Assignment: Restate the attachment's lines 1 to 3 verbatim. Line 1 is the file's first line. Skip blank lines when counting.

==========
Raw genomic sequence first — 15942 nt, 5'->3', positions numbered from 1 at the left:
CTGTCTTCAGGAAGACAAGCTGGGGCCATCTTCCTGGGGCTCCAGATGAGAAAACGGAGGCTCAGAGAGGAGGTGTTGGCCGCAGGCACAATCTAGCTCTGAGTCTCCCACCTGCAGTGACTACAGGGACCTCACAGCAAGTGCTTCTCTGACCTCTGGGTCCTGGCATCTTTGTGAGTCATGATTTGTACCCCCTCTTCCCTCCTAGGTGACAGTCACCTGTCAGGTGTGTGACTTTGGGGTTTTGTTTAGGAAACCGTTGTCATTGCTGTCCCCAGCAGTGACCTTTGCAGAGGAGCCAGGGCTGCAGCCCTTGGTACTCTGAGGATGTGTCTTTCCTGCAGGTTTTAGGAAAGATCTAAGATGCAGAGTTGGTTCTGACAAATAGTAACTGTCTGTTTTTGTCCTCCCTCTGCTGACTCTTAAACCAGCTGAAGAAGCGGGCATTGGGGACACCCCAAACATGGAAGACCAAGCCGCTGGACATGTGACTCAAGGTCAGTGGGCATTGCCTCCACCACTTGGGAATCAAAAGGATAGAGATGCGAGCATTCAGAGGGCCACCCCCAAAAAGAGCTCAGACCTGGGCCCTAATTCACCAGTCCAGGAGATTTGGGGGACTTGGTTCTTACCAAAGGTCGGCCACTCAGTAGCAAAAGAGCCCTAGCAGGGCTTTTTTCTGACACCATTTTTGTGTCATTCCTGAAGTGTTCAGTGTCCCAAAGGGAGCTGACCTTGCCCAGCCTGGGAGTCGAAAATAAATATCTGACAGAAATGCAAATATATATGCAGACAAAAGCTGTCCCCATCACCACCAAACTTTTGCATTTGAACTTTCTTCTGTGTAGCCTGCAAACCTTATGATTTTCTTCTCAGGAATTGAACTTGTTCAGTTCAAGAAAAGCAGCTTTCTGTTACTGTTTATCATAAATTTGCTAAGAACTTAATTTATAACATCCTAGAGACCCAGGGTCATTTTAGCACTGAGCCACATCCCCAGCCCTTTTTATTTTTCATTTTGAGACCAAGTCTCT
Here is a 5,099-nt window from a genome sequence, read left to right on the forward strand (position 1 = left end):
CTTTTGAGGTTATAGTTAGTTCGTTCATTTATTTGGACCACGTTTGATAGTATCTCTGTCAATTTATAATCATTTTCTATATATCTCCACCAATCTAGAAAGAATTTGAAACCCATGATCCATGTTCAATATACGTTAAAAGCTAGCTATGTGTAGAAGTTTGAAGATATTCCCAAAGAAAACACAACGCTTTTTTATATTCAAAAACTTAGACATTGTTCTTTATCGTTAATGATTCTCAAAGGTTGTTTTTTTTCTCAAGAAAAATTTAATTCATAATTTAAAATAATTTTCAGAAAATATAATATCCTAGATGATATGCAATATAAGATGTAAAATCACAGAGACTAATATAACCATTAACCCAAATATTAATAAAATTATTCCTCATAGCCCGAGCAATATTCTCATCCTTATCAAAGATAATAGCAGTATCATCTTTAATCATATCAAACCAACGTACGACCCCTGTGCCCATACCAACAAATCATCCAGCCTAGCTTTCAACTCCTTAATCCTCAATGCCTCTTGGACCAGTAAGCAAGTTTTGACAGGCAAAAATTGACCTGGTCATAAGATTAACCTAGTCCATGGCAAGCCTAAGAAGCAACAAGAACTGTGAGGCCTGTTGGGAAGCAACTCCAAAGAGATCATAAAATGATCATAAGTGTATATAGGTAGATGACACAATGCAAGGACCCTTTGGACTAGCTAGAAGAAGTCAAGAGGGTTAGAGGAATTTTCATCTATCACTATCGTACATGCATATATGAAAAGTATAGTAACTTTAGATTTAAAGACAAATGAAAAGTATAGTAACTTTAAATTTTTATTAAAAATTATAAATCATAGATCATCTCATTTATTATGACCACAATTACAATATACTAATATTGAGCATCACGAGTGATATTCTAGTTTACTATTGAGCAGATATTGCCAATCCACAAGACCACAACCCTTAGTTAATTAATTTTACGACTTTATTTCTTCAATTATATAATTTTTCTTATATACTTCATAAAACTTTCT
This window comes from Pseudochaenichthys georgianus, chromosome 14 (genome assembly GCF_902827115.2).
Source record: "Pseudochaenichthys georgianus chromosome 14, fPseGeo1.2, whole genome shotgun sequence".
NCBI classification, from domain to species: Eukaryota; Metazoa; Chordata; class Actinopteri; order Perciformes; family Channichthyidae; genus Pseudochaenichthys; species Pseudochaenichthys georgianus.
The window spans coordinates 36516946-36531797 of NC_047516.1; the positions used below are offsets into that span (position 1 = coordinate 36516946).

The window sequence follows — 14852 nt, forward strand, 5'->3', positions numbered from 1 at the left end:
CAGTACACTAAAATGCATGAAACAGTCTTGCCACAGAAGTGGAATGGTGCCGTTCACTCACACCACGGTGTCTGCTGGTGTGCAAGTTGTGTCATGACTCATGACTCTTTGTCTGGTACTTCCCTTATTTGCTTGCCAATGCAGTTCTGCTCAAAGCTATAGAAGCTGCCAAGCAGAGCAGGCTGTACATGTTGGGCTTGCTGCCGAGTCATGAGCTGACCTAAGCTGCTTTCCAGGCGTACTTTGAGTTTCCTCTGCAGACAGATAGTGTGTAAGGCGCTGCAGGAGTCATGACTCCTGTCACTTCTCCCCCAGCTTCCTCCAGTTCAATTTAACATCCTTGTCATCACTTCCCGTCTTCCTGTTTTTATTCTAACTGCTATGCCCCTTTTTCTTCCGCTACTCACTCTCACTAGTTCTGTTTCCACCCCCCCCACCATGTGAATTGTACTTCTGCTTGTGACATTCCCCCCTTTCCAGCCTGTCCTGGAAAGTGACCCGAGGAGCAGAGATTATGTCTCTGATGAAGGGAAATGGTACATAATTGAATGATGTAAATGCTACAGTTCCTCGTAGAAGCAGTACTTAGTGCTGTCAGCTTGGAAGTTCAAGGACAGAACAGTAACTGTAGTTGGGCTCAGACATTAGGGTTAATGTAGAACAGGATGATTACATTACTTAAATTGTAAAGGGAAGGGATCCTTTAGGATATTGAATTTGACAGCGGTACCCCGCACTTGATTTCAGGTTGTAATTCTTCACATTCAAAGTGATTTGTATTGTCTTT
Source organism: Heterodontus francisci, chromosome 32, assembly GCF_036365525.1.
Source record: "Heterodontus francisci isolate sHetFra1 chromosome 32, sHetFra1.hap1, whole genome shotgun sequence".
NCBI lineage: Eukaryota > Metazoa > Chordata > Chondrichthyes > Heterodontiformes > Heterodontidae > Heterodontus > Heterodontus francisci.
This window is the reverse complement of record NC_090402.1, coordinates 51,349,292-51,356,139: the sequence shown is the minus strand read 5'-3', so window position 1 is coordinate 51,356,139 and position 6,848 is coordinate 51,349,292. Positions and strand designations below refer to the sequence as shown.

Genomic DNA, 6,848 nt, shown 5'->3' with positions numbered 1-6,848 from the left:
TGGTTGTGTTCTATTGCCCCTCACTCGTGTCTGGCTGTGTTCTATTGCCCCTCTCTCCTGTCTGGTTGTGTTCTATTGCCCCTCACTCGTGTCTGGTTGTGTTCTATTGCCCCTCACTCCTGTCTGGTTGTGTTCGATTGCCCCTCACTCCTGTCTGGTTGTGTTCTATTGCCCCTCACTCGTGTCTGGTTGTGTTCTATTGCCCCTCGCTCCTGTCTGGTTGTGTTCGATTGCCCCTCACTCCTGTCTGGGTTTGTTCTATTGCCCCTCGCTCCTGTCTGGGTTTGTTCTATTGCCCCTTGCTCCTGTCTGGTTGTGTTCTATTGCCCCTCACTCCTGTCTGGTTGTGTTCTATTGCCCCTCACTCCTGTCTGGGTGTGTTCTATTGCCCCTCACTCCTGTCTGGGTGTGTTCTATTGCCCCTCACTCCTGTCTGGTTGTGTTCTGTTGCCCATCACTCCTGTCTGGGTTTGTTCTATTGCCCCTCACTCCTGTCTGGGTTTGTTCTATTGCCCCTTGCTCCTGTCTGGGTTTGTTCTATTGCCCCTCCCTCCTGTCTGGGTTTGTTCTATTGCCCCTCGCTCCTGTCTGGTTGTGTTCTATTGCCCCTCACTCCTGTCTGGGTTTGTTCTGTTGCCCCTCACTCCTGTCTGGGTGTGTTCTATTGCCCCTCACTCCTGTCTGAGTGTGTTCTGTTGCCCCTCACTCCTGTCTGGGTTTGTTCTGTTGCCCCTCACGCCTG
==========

Raw genomic sequence first — 15942 nt, 5'->3', positions numbered from 1 at the left:
CTGTCTTCAGGAAGACAAGCTGGGGCCATCTTCCTGGGGCTCCAGATGAGAAAACGGAGGCTCAGAGAGGAGGTGTTGGCCGCAGGCACAATCTAGCTCTGAGTCTCCCACCTGCAGTGACTACAGGGACCTCACAGCAAGTGCTTCTCTGACCTCTGGGTCCTGGCATCTTTGTGAGTCATGATTTGTACCCCCTCTTCCCTCCTAGGTGACAGTCACCTGTCAGGTGTGTGACTTTGGGGTTTTGTTTAGGAAACCGTTGTCATTGCTGTCCCCAGCAGTGACCTTTGCAGAGGAGCCAGGGCTGCAGCCCTTGGTACTCTGAGGATGTGTCTTTCCTGCAGGTTTTAGGAAAGATCTAAGATGCAGAGTTGGTTCTGACAAATAGTAACTGTCTGTTTTTGTCCTCCCTCTGCTGACTCTTAAACCAGCTGAAGAAGCGGGCATTGGGGACACCCCAAACATGGAAGACCAAGCCGCTGGACATGTGACTCAAGGTCAGTGGGCATTGCCTCCACCACTTGGGAATCAAAAGGATAGAGATGCGAGCATTCAGAGGGCCACCCCCAAAAAGAGCTCAGACCTGGGCCCTAATTCACCAGTCCAGGAGATTTGGGGGACTTGGTTCTTACCAAAGGTCGGCCACTCAGTAGCAAAAGAGCCCTAGCAGGGCTTTTTTCTGACACCATTTTTGTGTCATTCCTGAAGTGTTCAGTGTCCCAAAGGGAGCTGACCTTGCCCAGCCTGGGAGTCGAAAATAAATATCTGACAGAAATGCAAATATATATGCAGACAAAAGCTGTCCCCATCACCACCAAACTTTTGCATTTGAACTTTCTTCTGTGTAGCCTGCAAACCTTATGATTTTCTTCTCAGGAATTGAACTTGTTCAGTTCAAGAAAAGCAGCTTTCTGTTACTGTTTATCATAAATTTGCTAAGAACTTAATTTATAACATCCTAGAGACCCAGGGTCATTTTAGCACTGAGCCACATCCCCAGCCCTTTTTATTTTTCATTTTGAGACCAAGTCTCT
Here is a 5,099-nt window from a genome sequence, read left to right on the forward strand (position 1 = left end):